Who Says You Can’t Find God in the Los Angeles Times?
Twenty-one years ago, I was a community news reporter for the “Our Times” section of the Orange County edition of the Los Angeles Times, and a new believer in Jesus.
FIRST IN A SERIES
As I settled into a bustling newsroom, I felt no obvious anti-God sentiment. I’m feeling fairly confident that there was no plot to keep God out of the Times. Yet, many people, mostly Christians, kept slamming the publication for its alleged godlessness.
Granted, on a personal level, while I was among about 50 reporters, photographers, and editors in the main office of the Los Angeles Times Orange County edition, I only knew of two of them who told me they were Christian. That doesn’t mean there weren’t more and that doesn’t mean the rest were on an intentional mission to make sure the paper (yes, paper) was without stories about God moving among us. After all, journalists whole heartily worked to be fair, honest and non-partial, especially a couple decades ago.
Yes, a Christian world-view was often missing from the “daily,” but I believe that was by mostly unintentional and not calculated omissions.
One of Media on Mission’s goals is to feature published stories in a variety of media that point to God in some way or fashion. The story about Gayle Knight and HOPE (below) is the first in a series of articles that I wrote for the Los Angeles Times and now to be published on the Media on Mission site. Some of my articles appeared in the Our Times section, and some in the Metro (or Orange County) section (later in my stint at the Times, I was asked to work for the Metro section after a media company buyout and during the transition period).
These articles prove that God can be found in the media otherwise thought “ungodly.”
Some children in the Buena-Clinton neighborhood of Garden Grove call Gayle Knight “the Church Lady.” And with good reason: Knight has been taking underprivileged children from the low-income area to church nearly every Sunday for the last eight years.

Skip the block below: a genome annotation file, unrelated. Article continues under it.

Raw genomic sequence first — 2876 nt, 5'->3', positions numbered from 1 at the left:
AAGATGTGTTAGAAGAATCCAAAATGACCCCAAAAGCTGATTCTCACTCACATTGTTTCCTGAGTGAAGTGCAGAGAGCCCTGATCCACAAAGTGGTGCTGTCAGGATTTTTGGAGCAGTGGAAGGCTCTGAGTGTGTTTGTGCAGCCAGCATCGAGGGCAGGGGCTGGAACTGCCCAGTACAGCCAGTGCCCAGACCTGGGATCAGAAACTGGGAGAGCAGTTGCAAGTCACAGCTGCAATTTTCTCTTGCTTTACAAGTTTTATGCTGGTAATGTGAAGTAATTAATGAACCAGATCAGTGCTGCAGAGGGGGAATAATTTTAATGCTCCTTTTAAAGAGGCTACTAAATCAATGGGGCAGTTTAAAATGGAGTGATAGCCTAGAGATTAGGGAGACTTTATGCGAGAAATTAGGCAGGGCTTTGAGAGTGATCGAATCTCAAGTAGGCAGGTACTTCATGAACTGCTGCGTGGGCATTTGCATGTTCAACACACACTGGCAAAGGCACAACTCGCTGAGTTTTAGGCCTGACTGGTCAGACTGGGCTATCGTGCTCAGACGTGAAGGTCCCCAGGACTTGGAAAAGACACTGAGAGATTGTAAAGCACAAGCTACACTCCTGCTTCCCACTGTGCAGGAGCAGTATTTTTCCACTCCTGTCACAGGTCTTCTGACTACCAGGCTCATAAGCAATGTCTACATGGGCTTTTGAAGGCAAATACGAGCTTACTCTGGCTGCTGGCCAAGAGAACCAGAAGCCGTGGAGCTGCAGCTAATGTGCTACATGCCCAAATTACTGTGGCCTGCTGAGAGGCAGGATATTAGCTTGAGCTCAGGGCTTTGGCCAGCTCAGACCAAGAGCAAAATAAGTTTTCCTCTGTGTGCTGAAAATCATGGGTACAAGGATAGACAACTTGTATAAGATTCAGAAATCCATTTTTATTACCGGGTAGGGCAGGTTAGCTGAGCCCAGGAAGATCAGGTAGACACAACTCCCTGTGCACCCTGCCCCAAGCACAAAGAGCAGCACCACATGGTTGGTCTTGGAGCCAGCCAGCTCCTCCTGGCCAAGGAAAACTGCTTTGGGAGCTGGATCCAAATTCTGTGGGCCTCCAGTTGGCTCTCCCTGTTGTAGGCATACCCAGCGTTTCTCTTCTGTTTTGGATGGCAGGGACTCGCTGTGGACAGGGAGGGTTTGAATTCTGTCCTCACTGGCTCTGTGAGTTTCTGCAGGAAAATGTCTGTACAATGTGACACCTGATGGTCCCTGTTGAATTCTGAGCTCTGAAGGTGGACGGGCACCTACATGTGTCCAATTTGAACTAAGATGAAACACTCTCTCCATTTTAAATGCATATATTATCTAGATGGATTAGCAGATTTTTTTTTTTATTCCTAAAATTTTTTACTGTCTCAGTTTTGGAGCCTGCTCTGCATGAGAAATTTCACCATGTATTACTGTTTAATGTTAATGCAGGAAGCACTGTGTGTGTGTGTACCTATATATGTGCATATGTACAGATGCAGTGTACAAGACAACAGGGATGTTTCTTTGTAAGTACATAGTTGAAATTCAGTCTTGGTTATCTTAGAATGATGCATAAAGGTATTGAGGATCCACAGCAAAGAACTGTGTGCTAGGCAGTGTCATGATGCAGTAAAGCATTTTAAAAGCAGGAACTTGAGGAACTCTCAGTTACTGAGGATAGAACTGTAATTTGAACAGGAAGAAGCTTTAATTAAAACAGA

BY ALEX MURASHKO, SPECIAL TO THE TIMES (ARCHIVE)
December 21, 1999
But the earthly title may not fully describe the Seal Beach woman, who is the founder of Helping Others Prepare for Eternity, or HOPE.
Cathy Escobedo, 33, who met Knight in 1998 while living in a shelter that Knight was visiting, said she and her five children “see Gayle as an angel sent from heaven. I believe God works through her to help others.”
Knight began HOPE in 1991, shortly after she discovered that a woman who had asked if she could clean Knight’s house was from a domestic-violence shelter. She became friends with the woman’s family and started taking them to church. She would ask other neighborhood children if they wanted to go, and soon, with the help of others, as many as 30 children were going to church with her.
HOPE, a nonprofit, public benefit organization with a board of seven volunteers, now has services that include transitional living for the battered, tutoring, financial aid and health treatment for terminally ill children.
Each Child Gets Loving Attention
Knight, who works for a title insurance company, spent much of the past weekend doing what she said she loves doing the most. On Friday, Knight drove one of the vans that brought 27 Buena-Clinton children and three formerly battered mothers to a holiday breakfast in Seal Beach. At the breakfast she gave each child the attention a loving mother would.
On Sunday at 8:30 a.m., she was back in her “adopted” neighborhood, greeting each sleepy-eyed child and helping them pile into her van. On this Sunday, 14 children had breakfast at Main Place Christian Church in Tustin, which is a church with Spanish-language translation. Then the children sat and watched the church’s production of “A Christmas Carol” and on the way home were treated by Knight to some tacos for later. Back at the neighborhood, Knight handed each child a couple of wrapped Christmas gifts as they headed home with tacos in hand.
Knight, a Seal Beach resident for 25 years, credits God, a supportive husband and a giving father for her dedication. Reno Albert Gaudino, her father, died more than a year ago. During the time of his illness and afterward, her direction and giving have intensified.
“I have my gift [of giving] from my father,” she said. “He was the giver of all givers.”
Escobedo, who no longer lives in a shelter, said Knight’s impact on her life is beyond words.
“She still keeps in touch with me,” she said. “I can’t explain how much Gayle and HOPE have meant to me.”
Originally published at the Los Angeles Times now archived.
NOTE: I recently reconnected with Gayle Knight as she reached out to me through LinkedIn. HOPE is still going strong and information about Gayle’s organization can be found online here: http://hopebiz.org/.